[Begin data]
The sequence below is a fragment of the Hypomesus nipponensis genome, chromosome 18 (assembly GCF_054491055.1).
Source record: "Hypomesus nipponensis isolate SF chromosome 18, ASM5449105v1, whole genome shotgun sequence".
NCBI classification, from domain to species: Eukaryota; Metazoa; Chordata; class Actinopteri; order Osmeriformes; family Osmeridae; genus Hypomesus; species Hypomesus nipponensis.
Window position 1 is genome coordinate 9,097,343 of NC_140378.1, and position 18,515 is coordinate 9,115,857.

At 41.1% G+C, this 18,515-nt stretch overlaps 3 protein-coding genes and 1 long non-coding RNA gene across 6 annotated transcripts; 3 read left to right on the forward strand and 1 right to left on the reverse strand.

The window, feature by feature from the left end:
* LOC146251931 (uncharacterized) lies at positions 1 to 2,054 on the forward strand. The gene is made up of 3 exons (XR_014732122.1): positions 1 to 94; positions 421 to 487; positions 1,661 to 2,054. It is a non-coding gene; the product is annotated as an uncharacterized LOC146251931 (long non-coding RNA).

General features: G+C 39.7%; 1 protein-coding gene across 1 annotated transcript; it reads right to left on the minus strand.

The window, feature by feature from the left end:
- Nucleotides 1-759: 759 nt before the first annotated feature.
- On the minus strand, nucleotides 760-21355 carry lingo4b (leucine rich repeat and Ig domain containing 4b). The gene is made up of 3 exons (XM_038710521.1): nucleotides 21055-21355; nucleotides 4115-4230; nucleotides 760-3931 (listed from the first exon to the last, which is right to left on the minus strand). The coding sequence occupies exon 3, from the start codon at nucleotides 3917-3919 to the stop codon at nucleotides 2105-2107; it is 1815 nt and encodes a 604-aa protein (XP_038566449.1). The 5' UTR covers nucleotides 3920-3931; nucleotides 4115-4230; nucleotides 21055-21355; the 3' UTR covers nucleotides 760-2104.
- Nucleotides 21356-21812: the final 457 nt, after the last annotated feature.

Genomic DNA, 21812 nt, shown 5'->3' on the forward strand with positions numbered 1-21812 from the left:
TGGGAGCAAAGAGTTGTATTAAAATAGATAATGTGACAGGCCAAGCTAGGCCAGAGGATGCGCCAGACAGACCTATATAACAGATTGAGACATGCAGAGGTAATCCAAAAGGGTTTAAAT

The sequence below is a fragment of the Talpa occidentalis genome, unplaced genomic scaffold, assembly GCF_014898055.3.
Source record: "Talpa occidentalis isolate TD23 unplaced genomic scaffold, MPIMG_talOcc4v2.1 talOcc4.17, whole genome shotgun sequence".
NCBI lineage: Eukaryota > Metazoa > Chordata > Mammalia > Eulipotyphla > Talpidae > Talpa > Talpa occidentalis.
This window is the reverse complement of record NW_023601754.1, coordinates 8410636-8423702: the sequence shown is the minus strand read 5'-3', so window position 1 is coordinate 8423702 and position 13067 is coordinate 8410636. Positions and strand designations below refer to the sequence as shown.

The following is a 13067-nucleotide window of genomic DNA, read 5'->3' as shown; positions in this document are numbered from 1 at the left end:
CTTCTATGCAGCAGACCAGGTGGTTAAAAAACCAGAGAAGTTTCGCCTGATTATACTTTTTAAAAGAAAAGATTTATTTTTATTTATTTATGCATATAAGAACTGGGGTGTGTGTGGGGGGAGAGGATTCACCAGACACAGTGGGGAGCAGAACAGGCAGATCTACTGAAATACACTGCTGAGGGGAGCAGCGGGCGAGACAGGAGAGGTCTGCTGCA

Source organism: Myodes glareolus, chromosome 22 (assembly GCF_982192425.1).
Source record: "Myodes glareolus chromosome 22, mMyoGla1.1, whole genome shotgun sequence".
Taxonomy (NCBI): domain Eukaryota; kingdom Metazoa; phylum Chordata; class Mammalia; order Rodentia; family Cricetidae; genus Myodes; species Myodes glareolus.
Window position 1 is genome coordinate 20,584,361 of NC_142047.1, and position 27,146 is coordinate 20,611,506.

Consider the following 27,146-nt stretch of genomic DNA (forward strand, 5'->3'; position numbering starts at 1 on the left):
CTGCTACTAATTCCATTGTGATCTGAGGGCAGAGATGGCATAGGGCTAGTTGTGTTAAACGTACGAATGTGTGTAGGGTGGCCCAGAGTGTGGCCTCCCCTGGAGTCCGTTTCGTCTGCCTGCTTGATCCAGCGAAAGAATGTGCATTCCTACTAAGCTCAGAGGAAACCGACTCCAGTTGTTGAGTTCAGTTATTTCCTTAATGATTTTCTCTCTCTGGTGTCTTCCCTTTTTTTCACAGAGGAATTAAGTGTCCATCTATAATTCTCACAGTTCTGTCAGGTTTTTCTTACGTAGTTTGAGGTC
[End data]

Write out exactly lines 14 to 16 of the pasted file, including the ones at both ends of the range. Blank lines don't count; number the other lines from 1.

TGGGAGCAAAGAGTTGTATTAAAATAGATAATGTGACAGGCCAAGCTAGGCCAGAGGATGCGCCAGACAGACCTATATAACAGATTGAGACATGCAGAGGTAATCCAAAAGGGTTTAAAT

The sequence below is a fragment of the Talpa occidentalis genome, unplaced genomic scaffold, assembly GCF_014898055.3.
Source record: "Talpa occidentalis isolate TD23 unplaced genomic scaffold, MPIMG_talOcc4v2.1 talOcc4.17, whole genome shotgun sequence".